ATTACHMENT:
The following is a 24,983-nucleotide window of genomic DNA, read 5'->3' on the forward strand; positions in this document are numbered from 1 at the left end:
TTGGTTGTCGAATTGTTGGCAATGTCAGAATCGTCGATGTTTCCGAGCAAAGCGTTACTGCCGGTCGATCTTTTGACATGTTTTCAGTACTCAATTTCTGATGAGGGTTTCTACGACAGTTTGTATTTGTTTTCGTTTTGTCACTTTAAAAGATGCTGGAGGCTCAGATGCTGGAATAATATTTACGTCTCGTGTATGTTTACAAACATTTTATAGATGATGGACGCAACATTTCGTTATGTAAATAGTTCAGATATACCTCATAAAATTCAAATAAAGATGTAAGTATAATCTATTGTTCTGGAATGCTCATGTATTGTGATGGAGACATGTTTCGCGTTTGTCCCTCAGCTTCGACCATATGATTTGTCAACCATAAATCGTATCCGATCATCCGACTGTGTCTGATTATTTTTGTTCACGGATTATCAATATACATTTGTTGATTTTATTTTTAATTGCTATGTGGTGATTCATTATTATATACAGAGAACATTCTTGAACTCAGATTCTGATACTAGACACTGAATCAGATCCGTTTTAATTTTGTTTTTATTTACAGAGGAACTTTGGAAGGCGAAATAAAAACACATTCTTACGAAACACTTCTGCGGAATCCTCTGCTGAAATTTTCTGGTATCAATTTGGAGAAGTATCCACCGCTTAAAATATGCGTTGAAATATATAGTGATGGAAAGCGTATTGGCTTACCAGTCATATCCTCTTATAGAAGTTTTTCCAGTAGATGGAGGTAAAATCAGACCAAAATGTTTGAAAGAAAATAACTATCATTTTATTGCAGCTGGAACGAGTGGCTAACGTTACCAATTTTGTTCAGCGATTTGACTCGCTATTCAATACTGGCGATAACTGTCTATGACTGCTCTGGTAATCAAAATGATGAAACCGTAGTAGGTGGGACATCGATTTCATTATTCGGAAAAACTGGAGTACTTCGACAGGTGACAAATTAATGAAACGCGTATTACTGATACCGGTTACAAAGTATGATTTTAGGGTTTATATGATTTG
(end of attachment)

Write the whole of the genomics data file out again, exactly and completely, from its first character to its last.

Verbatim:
The following is a 24,983-nucleotide window of genomic DNA, read 5'->3' on the forward strand; positions in this document are numbered from 1 at the left end:
TTGGTTGTCGAATTGTTGGCAATGTCAGAATCGTCGATGTTTCCGAGCAAAGCGTTACTGCCGGTCGATCTTTTGACATGTTTTCAGTACTCAATTTCTGATGAGGGTTTCTACGACAGTTTGTATTTGTTTTCGTTTTGTCACTTTAAAAGATGCTGGAGGCTCAGATGCTGGAATAATATTTACGTCTCGTGTATGTTTACAAACATTTTATAGATGATGGACGCAACATTTCGTTATGTAAATAGTTCAGATATACCTCATAAAATTCAAATAAAGATGTAAGTATAATCTATTGTTCTGGAATGCTCATGTATTGTGATGGAGACATGTTTCGCGTTTGTCCCTCAGCTTCGACCATATGATTTGTCAACCATAAATCGTATCCGATCATCCGACTGTGTCTGATTATTTTTGTTCACGGATTATCAATATACATTTGTTGATTTTATTTTTAATTGCTATGTGGTGATTCATTATTATATACAGAGAACATTCTTGAACTCAGATTCTGATACTAGACACTGAATCAGATCCGTTTTAATTTTGTTTTTATTTACAGAGGAACTTTGGAAGGCGAAATAAAAACACATTCTTACGAAACACTTCTGCGGAATCCTCTGCTGAAATTTTCTGGTATCAATTTGGAGAAGTATCCACCGCTTAAAATATGCGTTGAAATATATAGTGATGGAAAGCGTATTGGCTTACCAGTCATATCCTCTTATAGAAGTTTTTCCAGTAGATGGAGGTAAAATCAGACCAAAATGTTTGAAAGAAAATAACTATCATTTTATTGCAGCTGGAACGAGTGGCTAACGTTACCAATTTTGTTCAGCGATTTGACTCGCTATTCAATACTGGCGATAACTGTCTATGACTGCTCTGGTAATCAAAATGATGAAACCGTAGTAGGTGGGACATCGATTTCATTATTCGGAAAAACTGGAGTACTTCGACAGGTGACAAATTAATGAAACGCGTATTACTGATACCGGTTACAAAGTATGATTTTAGGGTTTATATGATTTG